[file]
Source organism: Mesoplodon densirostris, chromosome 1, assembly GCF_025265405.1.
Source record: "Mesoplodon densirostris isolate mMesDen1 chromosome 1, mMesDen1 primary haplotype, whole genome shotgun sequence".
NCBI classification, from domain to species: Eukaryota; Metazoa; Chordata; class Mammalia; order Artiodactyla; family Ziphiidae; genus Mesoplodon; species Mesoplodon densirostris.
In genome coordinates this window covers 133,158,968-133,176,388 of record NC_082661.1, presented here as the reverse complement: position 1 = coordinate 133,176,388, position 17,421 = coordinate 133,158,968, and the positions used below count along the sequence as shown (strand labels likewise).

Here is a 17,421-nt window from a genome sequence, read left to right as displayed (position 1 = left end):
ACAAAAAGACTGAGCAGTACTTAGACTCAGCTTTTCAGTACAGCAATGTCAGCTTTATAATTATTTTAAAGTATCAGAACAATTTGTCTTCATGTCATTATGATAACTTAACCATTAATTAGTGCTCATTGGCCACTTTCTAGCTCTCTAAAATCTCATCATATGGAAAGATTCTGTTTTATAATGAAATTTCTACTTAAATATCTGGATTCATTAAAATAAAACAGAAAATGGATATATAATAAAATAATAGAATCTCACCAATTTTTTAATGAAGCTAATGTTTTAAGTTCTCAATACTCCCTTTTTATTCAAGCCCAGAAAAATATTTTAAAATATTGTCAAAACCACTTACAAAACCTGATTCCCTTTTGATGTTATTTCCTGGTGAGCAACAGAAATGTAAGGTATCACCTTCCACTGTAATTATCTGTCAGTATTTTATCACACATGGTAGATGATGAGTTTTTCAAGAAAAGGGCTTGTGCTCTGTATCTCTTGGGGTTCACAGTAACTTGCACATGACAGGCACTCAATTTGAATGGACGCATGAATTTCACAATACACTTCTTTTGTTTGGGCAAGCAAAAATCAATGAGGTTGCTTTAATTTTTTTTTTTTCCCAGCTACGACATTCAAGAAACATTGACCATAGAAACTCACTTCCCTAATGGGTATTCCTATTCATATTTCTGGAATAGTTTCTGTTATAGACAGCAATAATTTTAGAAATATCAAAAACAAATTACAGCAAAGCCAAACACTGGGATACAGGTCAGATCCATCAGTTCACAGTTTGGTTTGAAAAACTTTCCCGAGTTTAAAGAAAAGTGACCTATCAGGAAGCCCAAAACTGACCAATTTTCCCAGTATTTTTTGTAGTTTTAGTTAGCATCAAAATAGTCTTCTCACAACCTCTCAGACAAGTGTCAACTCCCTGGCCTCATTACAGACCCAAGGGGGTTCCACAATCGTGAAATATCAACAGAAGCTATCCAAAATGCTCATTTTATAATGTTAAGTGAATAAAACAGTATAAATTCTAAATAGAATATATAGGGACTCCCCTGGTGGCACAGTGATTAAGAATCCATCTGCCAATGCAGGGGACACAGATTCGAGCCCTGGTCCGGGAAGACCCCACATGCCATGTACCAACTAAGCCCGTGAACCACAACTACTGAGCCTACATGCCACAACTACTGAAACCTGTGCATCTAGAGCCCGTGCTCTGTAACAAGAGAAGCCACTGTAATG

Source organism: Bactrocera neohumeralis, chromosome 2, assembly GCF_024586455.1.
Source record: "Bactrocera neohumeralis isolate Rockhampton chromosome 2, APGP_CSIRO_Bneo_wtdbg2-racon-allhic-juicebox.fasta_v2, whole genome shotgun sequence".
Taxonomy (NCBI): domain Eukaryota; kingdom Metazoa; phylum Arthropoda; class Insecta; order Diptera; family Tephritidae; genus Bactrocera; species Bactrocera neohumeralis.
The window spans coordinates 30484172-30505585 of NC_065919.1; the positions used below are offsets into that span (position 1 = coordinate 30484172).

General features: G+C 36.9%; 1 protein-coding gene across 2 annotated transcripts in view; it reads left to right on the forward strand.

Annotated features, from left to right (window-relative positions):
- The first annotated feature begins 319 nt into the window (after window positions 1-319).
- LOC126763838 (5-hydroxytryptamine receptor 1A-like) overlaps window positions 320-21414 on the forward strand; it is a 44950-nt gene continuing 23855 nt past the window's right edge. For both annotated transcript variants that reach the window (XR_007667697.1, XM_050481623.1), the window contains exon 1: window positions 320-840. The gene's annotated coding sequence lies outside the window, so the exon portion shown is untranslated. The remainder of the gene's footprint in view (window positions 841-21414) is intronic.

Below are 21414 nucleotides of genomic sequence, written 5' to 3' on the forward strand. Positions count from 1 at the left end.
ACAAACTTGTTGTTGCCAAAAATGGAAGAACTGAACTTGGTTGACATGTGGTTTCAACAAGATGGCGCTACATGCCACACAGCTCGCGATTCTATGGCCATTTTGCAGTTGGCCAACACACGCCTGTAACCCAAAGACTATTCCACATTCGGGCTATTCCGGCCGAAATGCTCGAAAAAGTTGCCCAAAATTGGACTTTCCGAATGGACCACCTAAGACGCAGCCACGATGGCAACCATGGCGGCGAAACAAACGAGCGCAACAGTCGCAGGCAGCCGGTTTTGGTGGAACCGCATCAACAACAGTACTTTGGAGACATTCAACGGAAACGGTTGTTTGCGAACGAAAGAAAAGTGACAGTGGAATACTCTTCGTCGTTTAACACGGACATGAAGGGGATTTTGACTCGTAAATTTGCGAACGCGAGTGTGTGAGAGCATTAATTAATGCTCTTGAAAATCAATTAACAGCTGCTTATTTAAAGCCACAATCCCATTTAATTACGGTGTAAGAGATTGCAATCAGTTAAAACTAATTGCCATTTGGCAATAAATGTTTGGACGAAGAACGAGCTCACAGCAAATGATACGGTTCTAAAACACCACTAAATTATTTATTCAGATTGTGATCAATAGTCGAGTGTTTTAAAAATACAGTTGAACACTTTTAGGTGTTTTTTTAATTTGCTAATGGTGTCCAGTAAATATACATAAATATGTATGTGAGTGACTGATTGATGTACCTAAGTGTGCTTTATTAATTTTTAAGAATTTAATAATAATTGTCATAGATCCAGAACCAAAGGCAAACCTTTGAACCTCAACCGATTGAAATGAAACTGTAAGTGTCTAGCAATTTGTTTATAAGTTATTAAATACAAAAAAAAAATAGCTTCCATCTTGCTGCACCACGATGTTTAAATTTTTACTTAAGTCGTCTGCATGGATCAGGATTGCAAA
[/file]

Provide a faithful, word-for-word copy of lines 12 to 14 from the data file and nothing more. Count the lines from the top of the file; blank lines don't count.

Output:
Annotated features, from left to right (window-relative positions):
- The first annotated feature begins 319 nt into the window (after window positions 1-319).
- LOC126763838 (5-hydroxytryptamine receptor 1A-like) overlaps window positions 320-21414 on the forward strand; it is a 44950-nt gene continuing 23855 nt past the window's right edge. For both annotated transcript variants that reach the window (XR_007667697.1, XM_050481623.1), the window contains exon 1: window positions 320-840. The gene's annotated coding sequence lies outside the window, so the exon portion shown is untranslated. The remainder of the gene's footprint in view (window positions 841-21414) is intronic.